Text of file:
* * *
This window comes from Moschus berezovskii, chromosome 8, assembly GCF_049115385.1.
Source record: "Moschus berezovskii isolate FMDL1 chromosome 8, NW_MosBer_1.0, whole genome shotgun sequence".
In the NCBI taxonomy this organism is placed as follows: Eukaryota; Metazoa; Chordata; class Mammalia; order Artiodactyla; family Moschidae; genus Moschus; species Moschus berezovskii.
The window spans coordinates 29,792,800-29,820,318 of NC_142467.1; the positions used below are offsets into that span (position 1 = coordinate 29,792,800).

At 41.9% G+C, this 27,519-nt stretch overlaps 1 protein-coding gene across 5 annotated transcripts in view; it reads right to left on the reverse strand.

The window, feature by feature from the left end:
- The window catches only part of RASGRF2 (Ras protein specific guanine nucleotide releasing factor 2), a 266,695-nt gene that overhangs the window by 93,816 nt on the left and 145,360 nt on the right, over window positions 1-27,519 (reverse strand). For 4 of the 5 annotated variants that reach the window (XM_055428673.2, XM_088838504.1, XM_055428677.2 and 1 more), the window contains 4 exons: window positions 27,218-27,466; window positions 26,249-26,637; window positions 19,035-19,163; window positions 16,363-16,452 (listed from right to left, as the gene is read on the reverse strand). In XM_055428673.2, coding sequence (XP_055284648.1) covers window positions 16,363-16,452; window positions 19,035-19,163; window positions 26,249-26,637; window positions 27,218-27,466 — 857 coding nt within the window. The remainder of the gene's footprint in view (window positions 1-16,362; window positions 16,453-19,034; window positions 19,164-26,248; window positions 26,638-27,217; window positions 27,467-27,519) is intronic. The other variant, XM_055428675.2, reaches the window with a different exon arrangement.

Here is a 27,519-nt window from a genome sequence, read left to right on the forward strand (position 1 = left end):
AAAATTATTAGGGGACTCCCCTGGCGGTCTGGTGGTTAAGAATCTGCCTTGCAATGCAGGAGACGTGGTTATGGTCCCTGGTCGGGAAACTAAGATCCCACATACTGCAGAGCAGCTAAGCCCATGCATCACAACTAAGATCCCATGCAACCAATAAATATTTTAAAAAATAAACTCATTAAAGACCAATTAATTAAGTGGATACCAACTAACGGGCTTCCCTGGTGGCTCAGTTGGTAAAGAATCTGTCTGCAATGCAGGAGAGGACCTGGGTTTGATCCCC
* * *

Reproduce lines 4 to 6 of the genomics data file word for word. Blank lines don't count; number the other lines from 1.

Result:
The window spans coordinates 29,792,800-29,820,318 of NC_142467.1; the positions used below are offsets into that span (position 1 = coordinate 29,792,800).

At 41.9% G+C, this 27,519-nt stretch overlaps 1 protein-coding gene across 5 annotated transcripts in view; it reads right to left on the reverse strand.

The window, feature by feature from the left end: